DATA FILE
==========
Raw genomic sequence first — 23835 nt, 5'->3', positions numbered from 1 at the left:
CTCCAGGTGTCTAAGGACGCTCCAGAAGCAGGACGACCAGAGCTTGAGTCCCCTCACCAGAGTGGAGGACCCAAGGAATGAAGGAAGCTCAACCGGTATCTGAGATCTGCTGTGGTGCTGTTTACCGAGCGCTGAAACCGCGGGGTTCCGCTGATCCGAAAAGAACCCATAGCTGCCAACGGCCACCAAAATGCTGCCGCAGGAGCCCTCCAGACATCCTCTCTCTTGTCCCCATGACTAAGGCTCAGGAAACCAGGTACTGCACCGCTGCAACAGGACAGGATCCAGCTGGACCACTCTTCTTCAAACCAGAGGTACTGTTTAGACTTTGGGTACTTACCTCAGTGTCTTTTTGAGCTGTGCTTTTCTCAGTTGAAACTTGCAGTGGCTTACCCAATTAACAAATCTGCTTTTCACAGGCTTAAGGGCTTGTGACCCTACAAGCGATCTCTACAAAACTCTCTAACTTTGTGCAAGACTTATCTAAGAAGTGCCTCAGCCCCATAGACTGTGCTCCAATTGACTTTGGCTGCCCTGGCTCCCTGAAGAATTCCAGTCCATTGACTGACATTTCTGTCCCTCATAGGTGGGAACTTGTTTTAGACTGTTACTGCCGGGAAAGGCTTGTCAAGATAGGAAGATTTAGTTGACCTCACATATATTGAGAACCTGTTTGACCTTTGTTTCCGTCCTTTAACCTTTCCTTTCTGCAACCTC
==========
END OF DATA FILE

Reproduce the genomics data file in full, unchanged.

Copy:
Raw genomic sequence first — 23835 nt, 5'->3', positions numbered from 1 at the left:
CTCCAGGTGTCTAAGGACGCTCCAGAAGCAGGACGACCAGAGCTTGAGTCCCCTCACCAGAGTGGAGGACCCAAGGAATGAAGGAAGCTCAACCGGTATCTGAGATCTGCTGTGGTGCTGTTTACCGAGCGCTGAAACCGCGGGGTTCCGCTGATCCGAAAAGAACCCATAGCTGCCAACGGCCACCAAAATGCTGCCGCAGGAGCCCTCCAGACATCCTCTCTCTTGTCCCCATGACTAAGGCTCAGGAAACCAGGTACTGCACCGCTGCAACAGGACAGGATCCAGCTGGACCACTCTTCTTCAAACCAGAGGTACTGTTTAGACTTTGGGTACTTACCTCAGTGTCTTTTTGAGCTGTGCTTTTCTCAGTTGAAACTTGCAGTGGCTTACCCAATTAACAAATCTGCTTTTCACAGGCTTAAGGGCTTGTGACCCTACAAGCGATCTCTACAAAACTCTCTAACTTTGTGCAAGACTTATCTAAGAAGTGCCTCAGCCCCATAGACTGTGCTCCAATTGACTTTGGCTGCCCTGGCTCCCTGAAGAATTCCAGTCCATTGACTGACATTTCTGTCCCTCATAGGTGGGAACTTGTTTTAGACTGTTACTGCCGGGAAAGGCTTGTCAAGATAGGAAGATTTAGTTGACCTCACATATATTGAGAACCTGTTTGACCTTTGTTTCCGTCCTTTAACCTTTCCTTTCTGCAACCTC